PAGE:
My Brasilian partner was a freedom fighter/terrorist, depending on your point of view - somewhat frightened when guns go bang, but sufficiently political to join the groups that fought against the military. Luckily for her, her father was sufficiently highly placed to 'protect' her, and it was suggested she leave Brasil, reaching London at the same time as Caetano ('London, London').
    Thirty years later she returned with a balanced political perspective and a realistic view - from the outside - of Brasil's ills and woes.
    We spent some years fighting corruption - not from the Left or from the Right, just from the understanding of what is right and wrong.

    You ask
    'What would proper reconciliation look like? It seems before you can have reconciliation, you have to even admit that atrocities were committed, and that has been a challenge for decades.'
    Well, I suggest that you investigate thoroughly the South African post-Apartheit mix of Truth and Reconciliation. It is extremely pragmatic and has raised pragmatic reconciliation to new benchmarks, making - along the way - Mandela a personal hero of mine and of many millions more.
    If you can help Brasil down this track you will help not only your own country but perhaps the rest of South America as well.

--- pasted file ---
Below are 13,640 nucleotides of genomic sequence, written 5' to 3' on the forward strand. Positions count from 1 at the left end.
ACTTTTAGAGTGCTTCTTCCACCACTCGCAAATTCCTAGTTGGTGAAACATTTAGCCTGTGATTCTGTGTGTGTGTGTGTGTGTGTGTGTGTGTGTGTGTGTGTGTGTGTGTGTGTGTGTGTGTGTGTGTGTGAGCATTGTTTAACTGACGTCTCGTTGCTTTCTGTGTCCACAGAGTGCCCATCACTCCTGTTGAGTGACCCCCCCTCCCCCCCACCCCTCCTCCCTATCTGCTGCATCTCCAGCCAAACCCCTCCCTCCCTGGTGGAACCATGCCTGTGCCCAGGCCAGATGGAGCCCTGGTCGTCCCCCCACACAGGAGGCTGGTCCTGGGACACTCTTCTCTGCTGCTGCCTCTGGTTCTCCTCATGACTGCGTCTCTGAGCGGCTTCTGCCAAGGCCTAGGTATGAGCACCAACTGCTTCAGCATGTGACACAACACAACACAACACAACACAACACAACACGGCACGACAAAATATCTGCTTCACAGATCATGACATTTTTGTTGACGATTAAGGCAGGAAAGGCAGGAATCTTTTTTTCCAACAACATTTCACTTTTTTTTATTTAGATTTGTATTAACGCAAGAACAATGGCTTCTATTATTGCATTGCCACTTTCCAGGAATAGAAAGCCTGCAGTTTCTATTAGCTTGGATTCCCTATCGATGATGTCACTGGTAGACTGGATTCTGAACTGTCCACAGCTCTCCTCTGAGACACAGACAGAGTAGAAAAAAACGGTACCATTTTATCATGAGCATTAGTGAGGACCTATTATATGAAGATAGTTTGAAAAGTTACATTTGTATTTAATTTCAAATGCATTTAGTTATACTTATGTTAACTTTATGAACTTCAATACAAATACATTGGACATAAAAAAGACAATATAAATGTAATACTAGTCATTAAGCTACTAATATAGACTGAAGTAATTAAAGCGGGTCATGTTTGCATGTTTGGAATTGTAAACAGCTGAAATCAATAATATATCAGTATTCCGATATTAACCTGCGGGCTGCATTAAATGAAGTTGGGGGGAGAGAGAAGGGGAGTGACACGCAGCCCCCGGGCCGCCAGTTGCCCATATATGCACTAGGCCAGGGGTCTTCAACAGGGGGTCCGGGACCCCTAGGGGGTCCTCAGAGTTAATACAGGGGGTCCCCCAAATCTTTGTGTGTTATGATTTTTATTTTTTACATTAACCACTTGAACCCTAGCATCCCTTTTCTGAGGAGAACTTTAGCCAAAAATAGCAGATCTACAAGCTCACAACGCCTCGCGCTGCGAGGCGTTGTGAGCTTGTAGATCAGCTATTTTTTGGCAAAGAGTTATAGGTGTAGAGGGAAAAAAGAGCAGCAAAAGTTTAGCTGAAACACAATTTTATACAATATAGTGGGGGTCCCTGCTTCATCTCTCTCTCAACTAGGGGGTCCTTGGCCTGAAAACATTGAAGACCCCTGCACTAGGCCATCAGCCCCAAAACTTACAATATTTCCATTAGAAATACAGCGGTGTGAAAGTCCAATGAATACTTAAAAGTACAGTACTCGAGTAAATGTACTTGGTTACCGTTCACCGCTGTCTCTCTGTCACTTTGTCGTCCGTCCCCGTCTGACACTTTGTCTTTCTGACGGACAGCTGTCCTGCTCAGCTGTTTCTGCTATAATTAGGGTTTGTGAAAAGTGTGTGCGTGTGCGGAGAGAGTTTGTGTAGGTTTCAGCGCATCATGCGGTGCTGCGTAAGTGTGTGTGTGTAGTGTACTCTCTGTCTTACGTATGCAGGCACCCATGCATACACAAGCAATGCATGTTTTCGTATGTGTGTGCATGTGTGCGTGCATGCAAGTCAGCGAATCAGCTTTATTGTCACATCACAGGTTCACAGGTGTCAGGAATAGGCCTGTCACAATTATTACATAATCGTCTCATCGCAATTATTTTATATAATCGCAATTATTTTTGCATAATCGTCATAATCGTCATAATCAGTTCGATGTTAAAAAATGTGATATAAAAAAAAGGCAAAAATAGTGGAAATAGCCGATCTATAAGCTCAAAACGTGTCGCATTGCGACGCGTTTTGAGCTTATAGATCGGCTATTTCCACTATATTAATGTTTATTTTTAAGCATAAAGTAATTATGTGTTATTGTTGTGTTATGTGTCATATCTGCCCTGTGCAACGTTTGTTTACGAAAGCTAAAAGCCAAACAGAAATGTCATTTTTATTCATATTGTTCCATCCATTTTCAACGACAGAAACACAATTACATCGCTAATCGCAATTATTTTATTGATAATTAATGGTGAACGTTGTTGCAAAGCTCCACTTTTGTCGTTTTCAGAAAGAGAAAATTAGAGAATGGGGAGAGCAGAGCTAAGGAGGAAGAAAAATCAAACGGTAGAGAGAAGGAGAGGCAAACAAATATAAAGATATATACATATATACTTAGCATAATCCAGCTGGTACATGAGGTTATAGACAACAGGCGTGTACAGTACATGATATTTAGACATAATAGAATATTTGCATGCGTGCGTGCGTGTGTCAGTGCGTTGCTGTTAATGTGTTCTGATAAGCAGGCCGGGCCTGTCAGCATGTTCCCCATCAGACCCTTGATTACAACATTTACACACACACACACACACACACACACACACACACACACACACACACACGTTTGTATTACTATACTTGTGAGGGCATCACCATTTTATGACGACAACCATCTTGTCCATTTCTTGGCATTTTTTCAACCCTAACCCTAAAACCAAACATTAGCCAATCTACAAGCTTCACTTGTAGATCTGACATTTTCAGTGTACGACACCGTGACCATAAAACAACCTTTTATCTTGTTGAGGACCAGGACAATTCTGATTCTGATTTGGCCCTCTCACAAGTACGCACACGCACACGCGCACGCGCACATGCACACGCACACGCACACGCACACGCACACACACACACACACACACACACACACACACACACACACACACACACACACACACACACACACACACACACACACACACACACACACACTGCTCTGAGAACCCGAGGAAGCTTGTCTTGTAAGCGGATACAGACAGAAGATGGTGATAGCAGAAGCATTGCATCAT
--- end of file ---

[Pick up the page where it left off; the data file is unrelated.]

I know Dilma has a personal problem here (see Jack #12); her 'cell' was personally involved in the US killings ... which of course made her an *International* terrorist rather than a national freedom fighter. I know she was just one of the many International cells that were operating across the world at the same time as the Red Brigade, but she really did these things - should this go unpunished, officially unrecognised, or 'reconciled'?
    Mandela shows us all the way, and is is not the vindictive route.

    Apr 05th, 2014 - 11:34 am - Link - Report abuse 0
  • ChrisR

    @ 13 GeoffWard2

    Geoff, you are a lovely guy and you also seem far more laid back of late.

    Does this mean, as you stated you were thinking of doing, that you have moved back to the UK?

    But to the topic. Dilma is the president Geoff and her past “misdemeanours” seem to have been unknown to many or ignored by the others. Don’t forget that presidents “rule” us in SA!

    If we wanted it in B&W we can cast our gaze to “No Money Pepe” the illiterate and semi-numerate murdering commie bastard Tupa of Uruguay who never even finished big school. We KNOW what he did.

    Apr 05th, 2014 - 09:36 pm - Link - Report abuse -1
  • GeoffWard2

    Thanks, Chris.

    Perhaps the difference between South America and the UK is that in SA you can still elect illiterates; this rarely happens in the more 'controlled' democracies of the UK.

    I enjoyed the frisson of life in a more anarchic Brasilian society but I was lucky in that we had the money and ability to protect hearth and home; I have been also very lucky, having pressed certain matters to the point where most governments would have pack me off on the next flight.

    My associations are now with Belize ... and I find that corruption and drug cartels are just as bad - and even worse in Belize City!

    But, however old you get, Chris, never stop 'kicking the pricks'.

    Apr 06th, 2014 - 06:56 am - Link - Report abuse 0